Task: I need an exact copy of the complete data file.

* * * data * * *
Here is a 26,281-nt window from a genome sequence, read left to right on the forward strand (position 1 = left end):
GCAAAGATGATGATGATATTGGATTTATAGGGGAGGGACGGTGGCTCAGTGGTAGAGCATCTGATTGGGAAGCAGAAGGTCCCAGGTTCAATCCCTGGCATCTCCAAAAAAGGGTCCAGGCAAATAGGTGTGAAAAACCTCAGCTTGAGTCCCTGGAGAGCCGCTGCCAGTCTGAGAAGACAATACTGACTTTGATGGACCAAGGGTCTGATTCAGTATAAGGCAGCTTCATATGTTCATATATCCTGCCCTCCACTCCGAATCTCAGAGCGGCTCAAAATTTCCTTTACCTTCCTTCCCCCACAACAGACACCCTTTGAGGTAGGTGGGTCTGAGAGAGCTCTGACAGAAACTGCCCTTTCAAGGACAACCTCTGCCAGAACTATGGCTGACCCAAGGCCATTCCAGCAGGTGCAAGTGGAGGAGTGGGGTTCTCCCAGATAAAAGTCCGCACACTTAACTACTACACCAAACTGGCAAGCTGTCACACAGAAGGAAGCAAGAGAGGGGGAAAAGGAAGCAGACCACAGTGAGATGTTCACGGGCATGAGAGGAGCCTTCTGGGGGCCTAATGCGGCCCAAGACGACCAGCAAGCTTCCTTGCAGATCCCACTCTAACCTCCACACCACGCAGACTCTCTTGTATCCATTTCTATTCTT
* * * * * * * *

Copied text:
Here is a 26,281-nt window from a genome sequence, read left to right on the forward strand (position 1 = left end):
GCAAAGATGATGATGATATTGGATTTATAGGGGAGGGACGGTGGCTCAGTGGTAGAGCATCTGATTGGGAAGCAGAAGGTCCCAGGTTCAATCCCTGGCATCTCCAAAAAAGGGTCCAGGCAAATAGGTGTGAAAAACCTCAGCTTGAGTCCCTGGAGAGCCGCTGCCAGTCTGAGAAGACAATACTGACTTTGATGGACCAAGGGTCTGATTCAGTATAAGGCAGCTTCATATGTTCATATATCCTGCCCTCCACTCCGAATCTCAGAGCGGCTCAAAATTTCCTTTACCTTCCTTCCCCCACAACAGACACCCTTTGAGGTAGGTGGGTCTGAGAGAGCTCTGACAGAAACTGCCCTTTCAAGGACAACCTCTGCCAGAACTATGGCTGACCCAAGGCCATTCCAGCAGGTGCAAGTGGAGGAGTGGGGTTCTCCCAGATAAAAGTCCGCACACTTAACTACTACACCAAACTGGCAAGCTGTCACACAGAAGGAAGCAAGAGAGGGGGAAAAGGAAGCAGACCACAGTGAGATGTTCACGGGCATGAGAGGAGCCTTCTGGGGGCCTAATGCGGCCCAAGACGACCAGCAAGCTTCCTTGCAGATCCCACTCTAACCTCCACACCACGCAGACTCTCTTGTATCCATTTCTATTCTT